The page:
"I see a lot of people throwing around terms like 'Unix way' and things like that, but I don't see it. I don't see it at all."
The complaint is that systemd doesn't just take over for the old init system. It's also taking over for the old inetd, udev, syslog, and probably others. The "Unix" way is not to try to do too much in one subsystem or process, so this consolidation makes people nervous.
"The scripts and commands that I use to managing the start up of processes is different from Redhat to Debian. They are also different from what FreeBSD and OpenBSD use and they are different then what I see in Solaris. All of it it is very different."
I've run all of those systems, plus Ubuntu and some others (both Linux and commercial Unix) better forgotten, in the last 15+ years, and all but the BSDs have let me do "/etc/init.d/foo start" and "/etc/init.d/foo stop" to control daemons. (Since the advent of upstart, Ubuntu complains about it, but still does it.) And all but the BSDs have allowed basically the same procedure for making a daemon start on bootup (which minor variations in directory structure and runlevel definitions). All of it is very similar.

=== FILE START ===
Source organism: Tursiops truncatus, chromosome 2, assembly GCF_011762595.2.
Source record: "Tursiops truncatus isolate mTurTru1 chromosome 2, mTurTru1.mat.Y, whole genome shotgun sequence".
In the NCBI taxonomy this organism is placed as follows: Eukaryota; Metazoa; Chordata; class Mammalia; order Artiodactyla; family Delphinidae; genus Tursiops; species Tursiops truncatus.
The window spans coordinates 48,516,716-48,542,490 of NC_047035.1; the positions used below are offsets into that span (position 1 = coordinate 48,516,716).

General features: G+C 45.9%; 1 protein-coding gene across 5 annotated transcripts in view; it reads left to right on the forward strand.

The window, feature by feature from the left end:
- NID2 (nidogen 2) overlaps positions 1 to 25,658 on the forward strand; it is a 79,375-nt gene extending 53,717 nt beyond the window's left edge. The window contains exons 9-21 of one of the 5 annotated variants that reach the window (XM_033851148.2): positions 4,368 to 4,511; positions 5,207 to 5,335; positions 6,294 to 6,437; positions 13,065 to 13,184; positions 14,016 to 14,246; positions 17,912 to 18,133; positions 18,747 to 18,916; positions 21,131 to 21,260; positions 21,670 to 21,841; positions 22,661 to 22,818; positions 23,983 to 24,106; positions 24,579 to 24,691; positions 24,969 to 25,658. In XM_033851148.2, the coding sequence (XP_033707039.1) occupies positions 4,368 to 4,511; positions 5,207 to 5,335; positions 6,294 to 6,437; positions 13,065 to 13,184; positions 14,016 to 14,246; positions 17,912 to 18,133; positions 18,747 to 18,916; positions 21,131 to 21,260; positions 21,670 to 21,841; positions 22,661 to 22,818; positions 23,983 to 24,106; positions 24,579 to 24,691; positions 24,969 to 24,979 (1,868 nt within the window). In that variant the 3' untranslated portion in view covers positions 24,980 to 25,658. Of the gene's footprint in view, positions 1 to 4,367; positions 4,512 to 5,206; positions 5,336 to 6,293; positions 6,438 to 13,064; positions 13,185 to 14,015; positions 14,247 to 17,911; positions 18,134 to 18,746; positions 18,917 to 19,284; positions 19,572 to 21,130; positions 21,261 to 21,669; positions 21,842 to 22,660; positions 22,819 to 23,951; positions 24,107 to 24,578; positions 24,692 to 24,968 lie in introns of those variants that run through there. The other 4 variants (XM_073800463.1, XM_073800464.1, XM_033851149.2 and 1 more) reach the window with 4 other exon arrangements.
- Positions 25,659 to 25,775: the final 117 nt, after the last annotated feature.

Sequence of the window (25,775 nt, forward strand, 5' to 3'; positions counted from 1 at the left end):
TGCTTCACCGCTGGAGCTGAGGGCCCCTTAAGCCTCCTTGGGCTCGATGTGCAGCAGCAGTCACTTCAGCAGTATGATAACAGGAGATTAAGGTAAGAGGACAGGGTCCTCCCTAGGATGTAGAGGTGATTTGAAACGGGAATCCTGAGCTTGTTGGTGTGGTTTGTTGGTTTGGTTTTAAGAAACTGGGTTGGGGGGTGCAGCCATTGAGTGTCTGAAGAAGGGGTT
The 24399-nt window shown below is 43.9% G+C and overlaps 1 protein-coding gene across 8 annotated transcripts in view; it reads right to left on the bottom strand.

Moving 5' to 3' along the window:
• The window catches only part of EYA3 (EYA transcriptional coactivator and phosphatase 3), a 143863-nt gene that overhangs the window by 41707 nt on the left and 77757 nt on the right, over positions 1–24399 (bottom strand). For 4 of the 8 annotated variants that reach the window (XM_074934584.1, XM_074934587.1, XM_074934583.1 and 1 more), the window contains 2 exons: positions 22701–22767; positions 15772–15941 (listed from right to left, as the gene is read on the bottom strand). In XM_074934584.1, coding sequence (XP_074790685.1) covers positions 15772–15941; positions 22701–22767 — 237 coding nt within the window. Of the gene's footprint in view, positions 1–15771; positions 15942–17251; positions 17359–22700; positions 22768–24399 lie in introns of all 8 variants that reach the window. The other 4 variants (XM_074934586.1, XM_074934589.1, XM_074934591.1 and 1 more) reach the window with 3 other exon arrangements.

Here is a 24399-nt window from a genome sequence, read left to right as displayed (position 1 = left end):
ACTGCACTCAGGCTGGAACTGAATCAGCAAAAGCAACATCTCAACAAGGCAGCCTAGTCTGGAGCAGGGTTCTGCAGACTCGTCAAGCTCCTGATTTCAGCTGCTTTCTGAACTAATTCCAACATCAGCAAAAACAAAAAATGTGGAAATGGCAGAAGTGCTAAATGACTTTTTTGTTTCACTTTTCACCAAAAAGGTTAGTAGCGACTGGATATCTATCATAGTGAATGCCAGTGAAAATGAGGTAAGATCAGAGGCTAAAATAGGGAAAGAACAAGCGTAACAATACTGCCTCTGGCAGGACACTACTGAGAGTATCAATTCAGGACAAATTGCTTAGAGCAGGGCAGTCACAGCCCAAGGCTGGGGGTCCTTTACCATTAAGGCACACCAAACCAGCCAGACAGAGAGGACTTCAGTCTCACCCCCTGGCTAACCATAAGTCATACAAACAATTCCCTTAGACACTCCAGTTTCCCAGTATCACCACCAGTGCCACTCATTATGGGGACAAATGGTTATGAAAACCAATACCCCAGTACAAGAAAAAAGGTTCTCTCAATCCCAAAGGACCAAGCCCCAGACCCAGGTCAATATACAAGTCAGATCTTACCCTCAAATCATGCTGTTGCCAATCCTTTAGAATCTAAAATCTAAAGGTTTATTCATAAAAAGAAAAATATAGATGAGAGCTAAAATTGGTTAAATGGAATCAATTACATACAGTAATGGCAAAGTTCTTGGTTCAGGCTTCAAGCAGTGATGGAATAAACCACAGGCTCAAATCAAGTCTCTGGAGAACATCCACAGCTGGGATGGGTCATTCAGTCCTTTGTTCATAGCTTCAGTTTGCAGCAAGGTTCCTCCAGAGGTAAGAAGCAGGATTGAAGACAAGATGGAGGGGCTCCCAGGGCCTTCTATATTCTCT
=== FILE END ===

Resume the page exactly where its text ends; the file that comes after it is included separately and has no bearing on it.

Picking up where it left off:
"I mean when Perl came out did people complain that it wasn't 'Unix'."
Actually people did, a bit. Ever heard the term "Swiss army chainsaw"? But they still used it. Eventually Perl embraced modularity, however, as have its many successors.
From my perspective, it seems like systemd is being pushed before it's widely considered ready to take over such fundamental tasks. Wayland is not yet being pushed, and seems to be trying to address the concerns first. Of course, Wayland has an advantage of trying to replace something that was already trying to do too much, and possibly even reducing the scope slightly.